Stock response of silence only 
makes the stalked fair game

In any given month, reports of violent and occasionally fatal attacks on women by stalkers make headlines. Just this week, TV actor Malvi Malhotra was stabbed in Mumbai and Nikita, a commerce student, was shot dead in Haryana. Both were victims of that radically perverted form of passion: stalking.


These avoidable tragedies underline the need for criminal justice professionals to put in place an early warning system, in tandem with a campaign urging women not to hesitate in making a complaint the moment they encounter unwanted attention.


While such complaints can be made online to the National Commission for Women or to the local police, women are often reluctant to do so. There are various reasons why: the victims may be afraid of social opprobium, particularly if they have had a relationship with the stalker, or of their own family seeking to restrict their movements. Loss of privacy is thus a major deterrent.


Another big anxiety is that their complaint will not be taken seriously and will only serve to make the harassment worse. This fear, unfortunately, is all too real. Nikita had filed a molestation complaint with the police a month ago, naming her tormentor, who happened to be the cousin of a Haryana MLA.


Victims are also unsure of just how seriously to take the matter: at what point does courting, wooing or teasing become the obsessive behaviour characteristic of a stalker? For instance, are frequent phone calls the mark of a persistent suitor, or of a stalker? The moony gaze of a co-student or co-worker may give you the creeps, but does his conduct call for a formal complaint?


Initially, the insistent attention could even be flattering. The threat-perception materialises only when the stalker seeks to intimidate his target, but even so, women often only go to the police as a last resort. Malhotra had been stalked for several months before she was stabbed and had blocked her harasser on social media.


The reluctance to complain is evident from the fact that the 2019 National Crime Records Bureau (NCRB) report registers fewer than 9,000 cases of stalking. Few studies have been done in India, but those in the US indicate that as many as one in seven women could encounter a stalker at some point. Anecdotal evidence tells us that the same could be true for India.


A study conducted in Tamil Nadu back in 2007 found that 72 per cent of victims did not make a formal complaint and half had not even heard of 'stalking' before they were victimised! It also found that most of the victims preferred to cope with the harassment by changing their routine and phone number or avoiding social activities. 'Following', unsolicited phone calls and letters and spying were the principle modus operandi employed for harassment.


The term 'stalking' entered the lexicon of law enforcement only after the Priyadarshini Mattoo case of 1996, when a young law student was raped and murdered by a senior. He received the death sentence in 2006, later commuted to life imprisonment. Mattoo had complained to the police at least a year before her murder and was given security, despite which the harassment continued. Police failure to protect the victim brought the criminal justice system under public scrutiny.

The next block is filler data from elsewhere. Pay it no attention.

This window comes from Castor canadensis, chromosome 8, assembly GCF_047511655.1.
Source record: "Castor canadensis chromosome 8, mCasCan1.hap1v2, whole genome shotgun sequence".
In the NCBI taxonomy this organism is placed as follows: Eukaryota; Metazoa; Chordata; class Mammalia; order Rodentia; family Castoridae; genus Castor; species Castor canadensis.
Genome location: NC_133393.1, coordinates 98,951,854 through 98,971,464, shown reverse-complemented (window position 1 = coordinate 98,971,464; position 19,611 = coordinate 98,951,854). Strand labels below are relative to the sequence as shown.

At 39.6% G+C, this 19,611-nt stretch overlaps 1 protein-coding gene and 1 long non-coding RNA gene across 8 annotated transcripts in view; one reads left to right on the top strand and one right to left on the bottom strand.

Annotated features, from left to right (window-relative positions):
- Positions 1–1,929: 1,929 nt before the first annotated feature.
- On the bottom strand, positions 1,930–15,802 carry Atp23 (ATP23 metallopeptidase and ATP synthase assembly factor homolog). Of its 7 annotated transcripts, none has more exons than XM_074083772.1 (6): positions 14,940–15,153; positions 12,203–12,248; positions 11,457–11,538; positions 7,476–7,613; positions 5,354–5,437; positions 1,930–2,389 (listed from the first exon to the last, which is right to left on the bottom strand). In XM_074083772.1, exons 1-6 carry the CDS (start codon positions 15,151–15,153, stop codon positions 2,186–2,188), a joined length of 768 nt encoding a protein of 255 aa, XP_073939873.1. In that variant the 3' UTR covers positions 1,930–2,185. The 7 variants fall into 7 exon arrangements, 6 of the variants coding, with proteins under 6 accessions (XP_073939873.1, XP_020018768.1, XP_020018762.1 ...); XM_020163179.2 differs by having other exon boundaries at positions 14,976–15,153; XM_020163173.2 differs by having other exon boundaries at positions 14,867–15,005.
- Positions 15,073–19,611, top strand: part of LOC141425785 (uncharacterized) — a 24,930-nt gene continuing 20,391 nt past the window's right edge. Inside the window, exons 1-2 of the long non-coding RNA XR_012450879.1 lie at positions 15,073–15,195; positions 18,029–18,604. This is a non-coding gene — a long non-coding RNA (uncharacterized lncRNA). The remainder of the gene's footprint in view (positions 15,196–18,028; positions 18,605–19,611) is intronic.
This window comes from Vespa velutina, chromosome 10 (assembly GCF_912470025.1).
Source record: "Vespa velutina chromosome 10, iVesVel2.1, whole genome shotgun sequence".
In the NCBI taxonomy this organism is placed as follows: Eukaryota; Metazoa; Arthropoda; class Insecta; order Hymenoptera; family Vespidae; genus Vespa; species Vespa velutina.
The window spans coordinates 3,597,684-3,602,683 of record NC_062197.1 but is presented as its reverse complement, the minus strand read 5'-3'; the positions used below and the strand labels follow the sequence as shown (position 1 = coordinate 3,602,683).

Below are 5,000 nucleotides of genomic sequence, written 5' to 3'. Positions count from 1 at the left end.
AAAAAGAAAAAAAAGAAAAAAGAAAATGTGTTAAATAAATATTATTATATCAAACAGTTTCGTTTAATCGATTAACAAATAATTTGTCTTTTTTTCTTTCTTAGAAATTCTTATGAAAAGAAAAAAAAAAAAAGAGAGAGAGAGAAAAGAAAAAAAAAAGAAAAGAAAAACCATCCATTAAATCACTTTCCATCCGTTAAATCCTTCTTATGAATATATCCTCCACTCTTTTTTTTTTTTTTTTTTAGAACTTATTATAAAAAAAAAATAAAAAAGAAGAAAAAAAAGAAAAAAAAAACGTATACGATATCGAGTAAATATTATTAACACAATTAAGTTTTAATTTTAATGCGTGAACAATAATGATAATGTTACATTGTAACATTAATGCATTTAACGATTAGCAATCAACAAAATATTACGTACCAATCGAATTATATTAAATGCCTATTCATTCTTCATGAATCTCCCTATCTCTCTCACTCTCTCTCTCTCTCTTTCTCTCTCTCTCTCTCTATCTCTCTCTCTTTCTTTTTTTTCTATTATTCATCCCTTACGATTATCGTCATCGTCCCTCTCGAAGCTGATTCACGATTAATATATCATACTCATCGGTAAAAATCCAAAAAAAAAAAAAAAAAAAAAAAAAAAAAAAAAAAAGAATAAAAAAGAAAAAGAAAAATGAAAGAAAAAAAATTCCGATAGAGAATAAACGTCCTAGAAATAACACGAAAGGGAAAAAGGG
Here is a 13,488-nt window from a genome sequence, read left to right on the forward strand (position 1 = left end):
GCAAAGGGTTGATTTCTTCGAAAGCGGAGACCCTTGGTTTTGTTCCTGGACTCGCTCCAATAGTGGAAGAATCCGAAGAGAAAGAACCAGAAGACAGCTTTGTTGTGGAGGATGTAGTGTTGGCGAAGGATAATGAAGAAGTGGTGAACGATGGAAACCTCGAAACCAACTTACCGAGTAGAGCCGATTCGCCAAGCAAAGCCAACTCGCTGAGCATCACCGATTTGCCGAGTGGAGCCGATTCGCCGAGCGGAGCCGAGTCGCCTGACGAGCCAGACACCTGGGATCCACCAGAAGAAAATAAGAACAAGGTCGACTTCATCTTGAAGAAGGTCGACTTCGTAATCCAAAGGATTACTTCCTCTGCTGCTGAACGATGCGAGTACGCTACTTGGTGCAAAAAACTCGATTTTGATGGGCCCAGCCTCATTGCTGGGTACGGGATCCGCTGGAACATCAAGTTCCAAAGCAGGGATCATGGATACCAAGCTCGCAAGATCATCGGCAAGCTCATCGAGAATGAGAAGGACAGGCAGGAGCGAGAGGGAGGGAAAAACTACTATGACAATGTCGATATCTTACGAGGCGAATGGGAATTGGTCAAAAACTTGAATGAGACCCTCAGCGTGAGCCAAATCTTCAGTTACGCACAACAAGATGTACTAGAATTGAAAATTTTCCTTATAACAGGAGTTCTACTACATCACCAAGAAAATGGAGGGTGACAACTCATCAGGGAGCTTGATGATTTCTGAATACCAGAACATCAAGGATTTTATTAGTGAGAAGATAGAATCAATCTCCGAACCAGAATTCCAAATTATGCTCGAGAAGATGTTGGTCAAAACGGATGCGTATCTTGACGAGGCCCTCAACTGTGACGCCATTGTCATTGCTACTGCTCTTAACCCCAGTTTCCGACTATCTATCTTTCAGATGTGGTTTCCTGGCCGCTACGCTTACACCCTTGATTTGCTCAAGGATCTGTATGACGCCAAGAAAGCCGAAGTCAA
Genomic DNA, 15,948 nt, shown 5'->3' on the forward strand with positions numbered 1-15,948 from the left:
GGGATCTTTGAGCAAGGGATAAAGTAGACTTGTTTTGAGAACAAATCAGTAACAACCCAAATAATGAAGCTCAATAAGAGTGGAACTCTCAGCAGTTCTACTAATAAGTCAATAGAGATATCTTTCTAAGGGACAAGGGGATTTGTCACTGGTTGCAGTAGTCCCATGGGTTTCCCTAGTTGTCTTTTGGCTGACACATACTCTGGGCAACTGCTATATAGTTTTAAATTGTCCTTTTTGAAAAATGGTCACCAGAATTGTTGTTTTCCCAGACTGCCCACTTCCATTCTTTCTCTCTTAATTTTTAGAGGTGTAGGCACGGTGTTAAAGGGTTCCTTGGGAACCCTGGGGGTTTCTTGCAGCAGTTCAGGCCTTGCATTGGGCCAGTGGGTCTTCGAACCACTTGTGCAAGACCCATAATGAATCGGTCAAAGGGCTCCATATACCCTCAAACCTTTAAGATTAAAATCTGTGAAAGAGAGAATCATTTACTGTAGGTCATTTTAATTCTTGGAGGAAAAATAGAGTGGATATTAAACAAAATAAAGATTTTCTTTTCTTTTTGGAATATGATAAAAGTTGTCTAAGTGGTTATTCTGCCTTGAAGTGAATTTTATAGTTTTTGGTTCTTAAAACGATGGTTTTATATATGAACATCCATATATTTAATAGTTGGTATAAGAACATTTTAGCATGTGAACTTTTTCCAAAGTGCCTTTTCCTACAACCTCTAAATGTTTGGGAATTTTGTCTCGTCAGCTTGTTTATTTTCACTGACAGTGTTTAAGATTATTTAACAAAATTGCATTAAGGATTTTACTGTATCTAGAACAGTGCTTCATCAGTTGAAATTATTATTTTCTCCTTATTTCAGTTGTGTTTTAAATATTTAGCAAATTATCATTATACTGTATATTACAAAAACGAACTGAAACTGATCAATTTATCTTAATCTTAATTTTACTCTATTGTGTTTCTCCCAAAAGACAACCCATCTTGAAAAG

Since then, thousands of women have been victimised. Nor is it unheard of for police personnel to do the stalking. This week, a Delhi sub-inspector was sacked after multiple complaints. In recent years, cops in Mumbai, Bangalore and Coimbatore have been disciplined for stalking.


Cyber-stalking has been on the rise as well, with 739 cases registered in 2018. The harassment may be online, but victims feel a sense of physical danger and suffer intense psychological trauma as a result, which has led to suicide in some cases. Young girls in particular are vulnerable to morphed photographs and threats of rape or other forms of physical abuse.


Given that even a mental health professional may find it challenging to distinguish between a violent and non-violent stalker, women must not wait until they encounter a material threat before complaining. Any repeated and unwanted attention that engenders fear must be reported. The fact that the victim had a relationship, or some level of engagement with the stalker, doesn't give him any leverage.


According to Section 354D of the Indian Penal Code, following and contacting or attempting to contact a woman who has made her disinterest clear, or surveilling her online, is a punishable offence. (Sadly, Bollywood has made a mockery of this clause, with reel-life heros getting the girl, instead of being prosecuted for pursuing her!)


Stalkers are generally divided into five categories and characterised as 'the rejected, the resentful, the intimacy-seeker, the incompetent suitor and the predator'. While they may not display overt signs of mental illness, there could be underlying disorders which manifest as anger, feelings of injustice, a desire for revenge, a refusal to accept that “no means no” or a need to dominate.


The social situation in India, where women frequently encounter misogyny and most males are brought up with a sense of entitlement, may exacerbate the problem - men find rejection harder to take and the idea of women beyond their power and control is more difficult to accept.
As with sexual harassment, a zero-tolerance policy towards stalkers is necessary. Law enforcement agencies and statutory bodies such as the state women's commissions need to conduct awareness programmes and ensure a 'safe' atmosphere for complainants, by assuring them that both their person and their privacy will be protected.

The writer is a senior journalist with 35 years of experience in working with major newspapers and magazines. She is now an independent writer and author.

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